Series directory

  • introductory
  • The preparatory work
  • BIOS starts in real mode
  • GDT and Protected Mode
  • Exploration of Virtual Memory
  • Load and enter the kernel
  • Display and print
  • The global descriptor table GDT
  • Interrupt handling
  • Virtual memory improvement
  • Implement heap and malloc
  • The first kernel thread
  • Multithreading switch
  • The lock is synchronized with multithreading
  • Implementation of a process
  • Enter user mode
  • A simple file system
  • Load the executable program
  • Implementation of system calls
  • The keyboard driver
  • To run a shell

Open up virtual space

In the chapter of Virtual Memory Exploration, we have preliminarily established the framework of virtual memory for kernel in the loader stage, including Page Directory, Page Table and so on. In that article, we have carved out its first three 4MB of kernel space above 0xC0000000 and manually specified their functionality:

  • 0 xc0000000 ~ 0 xc0400000: 1MB less memory at the beginning of the mapping;
  • 0 xc0400000 ~ 0 xc0800000: a page table;
  • 0 xc0800000 ~ 0 xc0c00000: kernel loading;

At this stage, all the memory is planned manually, and virtual-to-physical mapping is also allocated manually, which is certainly not a long-term solution. Subsequent virutal memory will be allocated dynamically in a more flexible manner, and mapped physical memory will no longer be allocated in advance, but will be drawn on demand, which will require page fault handling.

Missing page exception

We tried to trigger a page fault at the end of the interrupt processing in the last article, but the handler is just a demo that doesn’t really solve the page fault problem. Let’s solve it now.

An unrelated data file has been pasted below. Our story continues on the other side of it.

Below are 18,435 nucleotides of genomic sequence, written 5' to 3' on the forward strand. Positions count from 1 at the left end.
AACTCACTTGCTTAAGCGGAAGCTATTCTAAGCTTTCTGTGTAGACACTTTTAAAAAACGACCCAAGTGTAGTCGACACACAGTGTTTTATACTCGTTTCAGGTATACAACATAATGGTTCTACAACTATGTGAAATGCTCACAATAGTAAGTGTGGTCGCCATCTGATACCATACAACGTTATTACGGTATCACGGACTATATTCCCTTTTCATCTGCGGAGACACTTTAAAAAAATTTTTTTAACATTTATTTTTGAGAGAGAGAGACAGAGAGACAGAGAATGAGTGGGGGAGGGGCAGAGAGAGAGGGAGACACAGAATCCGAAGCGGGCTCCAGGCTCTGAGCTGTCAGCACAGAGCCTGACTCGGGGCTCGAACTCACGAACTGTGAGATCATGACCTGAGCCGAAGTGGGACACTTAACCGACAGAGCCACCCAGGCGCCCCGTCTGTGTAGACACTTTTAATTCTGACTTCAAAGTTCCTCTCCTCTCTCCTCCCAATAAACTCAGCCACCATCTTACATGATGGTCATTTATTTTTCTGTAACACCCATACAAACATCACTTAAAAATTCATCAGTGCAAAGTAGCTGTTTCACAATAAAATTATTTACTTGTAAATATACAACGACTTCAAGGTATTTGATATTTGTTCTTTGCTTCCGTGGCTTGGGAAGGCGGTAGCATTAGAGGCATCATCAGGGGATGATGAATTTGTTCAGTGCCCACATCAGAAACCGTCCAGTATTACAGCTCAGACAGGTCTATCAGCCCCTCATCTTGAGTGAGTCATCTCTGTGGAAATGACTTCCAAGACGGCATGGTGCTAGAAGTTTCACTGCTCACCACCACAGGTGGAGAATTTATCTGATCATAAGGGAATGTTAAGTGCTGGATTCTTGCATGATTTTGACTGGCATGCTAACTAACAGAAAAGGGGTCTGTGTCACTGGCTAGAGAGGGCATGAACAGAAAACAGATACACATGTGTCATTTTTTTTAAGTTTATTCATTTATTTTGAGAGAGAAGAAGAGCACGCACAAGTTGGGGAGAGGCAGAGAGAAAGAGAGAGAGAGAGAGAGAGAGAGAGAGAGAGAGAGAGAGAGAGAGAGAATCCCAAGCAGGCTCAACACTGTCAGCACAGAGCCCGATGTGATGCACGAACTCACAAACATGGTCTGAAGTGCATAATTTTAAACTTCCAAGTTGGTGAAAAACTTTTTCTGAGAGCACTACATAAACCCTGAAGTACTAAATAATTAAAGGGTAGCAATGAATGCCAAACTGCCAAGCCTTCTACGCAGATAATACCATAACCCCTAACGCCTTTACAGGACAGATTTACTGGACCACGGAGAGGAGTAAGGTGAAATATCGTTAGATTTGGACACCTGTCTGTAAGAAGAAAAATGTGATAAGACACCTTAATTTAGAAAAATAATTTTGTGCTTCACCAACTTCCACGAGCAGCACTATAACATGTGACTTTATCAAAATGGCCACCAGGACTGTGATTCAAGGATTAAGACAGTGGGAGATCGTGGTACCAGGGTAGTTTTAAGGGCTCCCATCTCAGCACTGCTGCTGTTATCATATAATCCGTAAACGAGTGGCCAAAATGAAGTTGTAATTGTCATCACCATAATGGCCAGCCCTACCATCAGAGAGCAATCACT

The Page Fault addresses two core issues:

  • Determine the virtual address where the page fault occurred, and the type of exception;
  • Assign a physical frame and create a map;

Details of page faults

The first question is easy, let’s just look at the code:

void page_fault_handler(isr_params_t params) {
  // The faulting address is stored in the CR2 register
  uint32 faulting_address;
  asm volatile("mov %%cr2, %0" : "=r" (faulting_address));

  // The error code gives us details of what happened.
  // page not present?
  int present = params.err_code & 0x1;
  // write operation?
  int rw = params.err_code & 0x2;
  // processor was in user-mode?
  int user_mode = params.err_code & 0x4;
  // overwritten CPU-reserved bits of page entry?
  int reserved = params.err_code & 0x8;
  // caused by an instruction fetch?
  int id = params.err_code & 0x10;
  // ...
  • The address of the page fault is stored incr2Register;
  • The type of page fault, along with other information, is stored inerror code;

Remember the error code? As mentioned in the previous interrupt handling article, the CPU will automatically push the error code onto the stack to record some information about the exception when it occurs. Page fault is one such example:

The error code is easy to get, it’s in the parameter isr_params_t of page_fault_handler, remember this struct? This corresponds to the interrupt context stack in green, which is passed as an argument to the interrupt handler in pink:

typedef struct isr_params {
  uint32 ds;
  uint32 edi, esi, ebp, esp, ebx, edx, ecx, eax;
  uint32 int_num;
  uint32 err_code;
  uint32 eip, cs, eflags, user_esp, user_ss;
} isr_params_t;

Page_fault_handler is the parser of the error code, which records a lot of useful information. There are two fields that are important to us:

  • present: Page fault because the page is not allocated?
  • rw: The command that triggered the page fault. Is the memory access operation write?

They correspond to two bits of the page table entry:

  • presentIt is easy to understand that if it is 0, it means that the page is not mapped to a physical frame, and it will cause a page fault, which is the most common cause of a page fault.
  • But even if the present bit is 1, but the rw bit is 0, if you write to memory at this time, there will be a page fault. We need to do something special for this case. This will happen later in the processforkUsed incopy-on-writeTechnical details;

Assign a physical frame